Julia - I'm out on a jog today and I'm going to be honest, I'm not the biggest fan of running when I'm doing it. But afterwards, I always feel amazing. And this is potentially from alterations to chemicals in my brain. Margaret Rice, from NYU, studies this process, and those benefits go beyond just feeling good...
Margaret - Among the beneficial effects are improved motor activity, this is known in Parkinson's patients who exercise. Exercise also improves symptoms of depression and of anxiety.
Julia - But the exact changes which occur are still under investigation. So Margaret and her team wanted to explore exercise's impact on the brain.
Margaret - We put mice on running wheels and compared them to mice that were housed with a running wheel, but that was locked. And then we allowed these two groups of mice access to the wheel for 30 days. We examined the brains for dopamine, which is an important neurotransmitter in motor and reward pathways. And we looked at brain derived neurotrophic factor (BDNF), which promotes growth of neurons, survival of neurons. And we found that there was no change in dopamine levels, but that brain derived neurotrophic factor did go up in motor regions of the striatum.
Julia - The striatum is a brain region buried deep in the brain, sort of on the level of the ears and eyes - where they'd crossover. It's important in moving and also in detecting reward. Running also has a longer term impact on activity in this region.
Margaret - The change in BDNF was not particularly prolonged, but what we found was that dopamine release in brain slices from these mice was enhanced. This wasn't just an enhancement in the motor region, but also in reward regions of the striatum and those effects persisted for at least seven days, for a week, after we stopped the mice from running.
Julia - And it looks like BDNF and dopamine interacted in these events.
Margaret - We did look at mice that have half the levels of BDNF and we found that in those mice, there was no elevation of BDNF with running, and there was no increase in dopamine release.
Julia - A disorder caused by the loss of dopamine is Parkinson's disease, when neuron's making this chemical die. And in mouse models mimicking this condition, BDNF has been implicated in protecting brain cells, meaning boosting its levels via exercise...
Margaret - ...could help protect the dopamine neurons as well as to boost release from the remaining dopamine neurons.
Julia - So exercise could provide benefits in early stage Parkinson's disease. And in terms of a "runners high", this long-lasting impact of dopamine signalling could contribute.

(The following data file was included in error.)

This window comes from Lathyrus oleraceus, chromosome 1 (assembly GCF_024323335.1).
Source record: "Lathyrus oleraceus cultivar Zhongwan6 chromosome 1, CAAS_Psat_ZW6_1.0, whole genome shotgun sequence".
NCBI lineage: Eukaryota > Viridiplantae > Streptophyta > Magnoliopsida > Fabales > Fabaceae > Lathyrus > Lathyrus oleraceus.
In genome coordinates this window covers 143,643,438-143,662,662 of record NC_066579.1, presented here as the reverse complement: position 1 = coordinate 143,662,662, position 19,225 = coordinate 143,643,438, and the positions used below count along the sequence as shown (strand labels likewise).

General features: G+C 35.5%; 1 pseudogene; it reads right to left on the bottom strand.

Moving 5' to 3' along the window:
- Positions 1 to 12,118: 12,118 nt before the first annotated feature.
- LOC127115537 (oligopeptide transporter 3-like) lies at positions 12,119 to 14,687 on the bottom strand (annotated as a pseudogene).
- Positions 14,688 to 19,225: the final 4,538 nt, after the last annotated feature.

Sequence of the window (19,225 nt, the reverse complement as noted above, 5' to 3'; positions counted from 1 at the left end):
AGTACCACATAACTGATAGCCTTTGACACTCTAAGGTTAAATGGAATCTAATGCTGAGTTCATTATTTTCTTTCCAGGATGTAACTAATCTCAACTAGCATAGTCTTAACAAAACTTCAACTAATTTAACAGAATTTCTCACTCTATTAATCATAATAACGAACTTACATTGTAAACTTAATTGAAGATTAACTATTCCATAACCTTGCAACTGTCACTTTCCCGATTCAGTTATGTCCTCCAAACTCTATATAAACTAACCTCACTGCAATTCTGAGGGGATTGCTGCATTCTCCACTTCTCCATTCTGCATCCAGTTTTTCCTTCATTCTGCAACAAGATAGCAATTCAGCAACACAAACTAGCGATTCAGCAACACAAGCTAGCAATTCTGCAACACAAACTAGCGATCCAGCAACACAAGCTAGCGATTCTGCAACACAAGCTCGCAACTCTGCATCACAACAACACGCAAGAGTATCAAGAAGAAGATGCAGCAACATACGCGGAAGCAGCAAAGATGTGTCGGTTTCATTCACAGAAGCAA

Margaret - It's already been shown that dopamine release goes up when rodents run anyway, because it's a motor pathway transmitter. And so part of our motor behavior requires dopamine.
Julia - That's brilliant. I went on a run today and I always feel much better after I finish. I just feel so much happier, my mood is boosted and I have a much clearer head.
Margaret - Right. And I find that to be enduring. And I think that could be some of the long-term effects that we see from dopamine as well as the other beneficial effects on other transmitter systems that I'm sure occur as well.
Julia - So it looks like exercise gives our brains a boost, both in terms of feeling good, via dopamine release and could even help protect our brain cells. So pick your favorite exercise could be running, dancing, walking, anything you want and get moving.
21:37 - Mind games increasing in sports
Mind games increasing in sports
Assaf Lev, Ono Academic College
In the world of sport, there is something of a blurry distinction between doing everything in your power to win the game fairly, and bending the rules to give yourself an advantage. The ongoing Wagatha Christie court case proves that these tendencies can sometimes spill over into the families of professional athletes as well. Now a new study looking at the action going on in a very different type of court, a basketball court to be precise, has been observing the frequency of acts of violence during match play over time. Assaf Lev, a former professional player himself, is now a Sport and Exercise Anthropologist at the Ono Academic College in Israel. He wanted to see what the consequences of stricter rules against violent physical actions in the NBA, the world’s top basketball league, might have had on other behaviours; actions seeking to hand the perpetrator a psychological advantage. James Tytko asked him how he made the journey from athlete to academic…
Assaf - As a professional basketball player, I always wanted just to know a little bit more. I was fascinated by the conflicts and physical aggression as part of the game, but I didn't really have the tools. Today being a sports and exercise anthropologist, I can look at things differently.
James - I think it's really cool that your job exists; trying to get to the bottom of why sport energises people in the way that it does. Not because we're just admiring the physical feats of excellence, but the passion and emotion derived from the rivalries and the competition. Because sport can bring out the best and worst in us, can't it? And that's where we come to your study to think about aggression. And your study differentiates between two types of violence; physical and symbolic violence. Can you outline what you mean by those terms?